• If you take your child out of care as a precautionary measure against potential contact with COVID-19, then the CCS can be paid for up to 42 absence days, per child, per year without you having to show documentation.

    Your child doesn't need to be ill – you can simply make the decision to keep them home and get help paying for the fees you're liable for.

    Once your child's 42 absence days have been used up, the CCS can be paid for more absences, but you'll need to give a valid reason and show evidence, such as a medical certificate. Depending on your doctor, they might provide a medical certificate if your child isn't ill, but is being kept out of care as a COVID-19 precaution.  

    If you're keeping your child out of care for longer time, then plan for this with your service (with a Complying Written Arrangement) and remember that your child's enrolment will automatically end if they're away from care for 14 weeks.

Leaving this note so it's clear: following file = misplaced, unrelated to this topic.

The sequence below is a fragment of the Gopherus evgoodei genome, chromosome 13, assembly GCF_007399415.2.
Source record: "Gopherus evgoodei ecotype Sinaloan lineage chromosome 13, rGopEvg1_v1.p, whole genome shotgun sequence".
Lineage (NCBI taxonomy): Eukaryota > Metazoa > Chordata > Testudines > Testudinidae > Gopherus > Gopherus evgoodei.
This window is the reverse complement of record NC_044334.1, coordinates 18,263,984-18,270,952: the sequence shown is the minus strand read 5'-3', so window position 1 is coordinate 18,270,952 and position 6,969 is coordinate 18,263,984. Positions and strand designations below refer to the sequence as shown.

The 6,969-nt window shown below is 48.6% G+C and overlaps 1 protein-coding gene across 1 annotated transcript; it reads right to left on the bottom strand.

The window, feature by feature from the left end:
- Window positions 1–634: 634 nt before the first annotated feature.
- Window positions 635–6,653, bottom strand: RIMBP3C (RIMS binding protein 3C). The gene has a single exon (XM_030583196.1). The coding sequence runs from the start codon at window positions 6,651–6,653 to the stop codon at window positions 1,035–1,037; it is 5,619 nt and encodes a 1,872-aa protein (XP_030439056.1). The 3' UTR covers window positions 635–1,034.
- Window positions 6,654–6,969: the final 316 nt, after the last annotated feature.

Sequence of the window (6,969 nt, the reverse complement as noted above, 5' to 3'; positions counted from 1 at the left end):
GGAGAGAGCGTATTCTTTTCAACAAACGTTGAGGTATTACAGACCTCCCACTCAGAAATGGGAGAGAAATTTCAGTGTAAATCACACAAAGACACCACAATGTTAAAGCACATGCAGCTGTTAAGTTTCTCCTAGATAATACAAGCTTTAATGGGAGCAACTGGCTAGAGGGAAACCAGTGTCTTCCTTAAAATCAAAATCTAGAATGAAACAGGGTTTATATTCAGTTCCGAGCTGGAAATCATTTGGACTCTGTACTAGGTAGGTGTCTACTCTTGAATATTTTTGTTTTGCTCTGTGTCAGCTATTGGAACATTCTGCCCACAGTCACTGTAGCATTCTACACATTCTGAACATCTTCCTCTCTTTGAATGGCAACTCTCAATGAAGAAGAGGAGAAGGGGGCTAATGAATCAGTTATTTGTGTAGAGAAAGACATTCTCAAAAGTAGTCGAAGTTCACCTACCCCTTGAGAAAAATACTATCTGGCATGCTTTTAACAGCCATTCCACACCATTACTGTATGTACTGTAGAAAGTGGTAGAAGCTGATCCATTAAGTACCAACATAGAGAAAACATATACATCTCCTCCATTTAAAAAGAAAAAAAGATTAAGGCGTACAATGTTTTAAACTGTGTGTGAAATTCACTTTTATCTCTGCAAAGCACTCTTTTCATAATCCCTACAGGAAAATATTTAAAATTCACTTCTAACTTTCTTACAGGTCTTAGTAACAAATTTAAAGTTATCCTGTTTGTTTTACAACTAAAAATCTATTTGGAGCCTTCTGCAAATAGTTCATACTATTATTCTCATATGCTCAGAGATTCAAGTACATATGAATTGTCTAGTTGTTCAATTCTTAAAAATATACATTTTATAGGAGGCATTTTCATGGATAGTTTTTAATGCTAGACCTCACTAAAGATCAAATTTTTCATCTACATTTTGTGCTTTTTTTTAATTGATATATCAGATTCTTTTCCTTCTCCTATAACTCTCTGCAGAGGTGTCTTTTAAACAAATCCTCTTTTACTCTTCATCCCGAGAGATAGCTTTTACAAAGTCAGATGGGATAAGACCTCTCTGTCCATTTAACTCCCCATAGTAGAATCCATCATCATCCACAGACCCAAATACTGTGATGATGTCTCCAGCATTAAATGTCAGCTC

• If an ECEC service closes because of COVID-19, then your family won't be charged any fees.
     
  • If your child is excluded, or you choose to keep them home from care, then it's up to your individual ECEC service to decide whether or not to charge you child care fees. 

    It's important to plan for a closure by stocking up on everything you'll need for isolation at home (e.g., non-perishable/frozen food, medication, and entertainment for children). It's likely that you'll all be at home together if your ECEC service shuts, but if you're at work and your children aren't at care, you'll need to think about alternative child care options.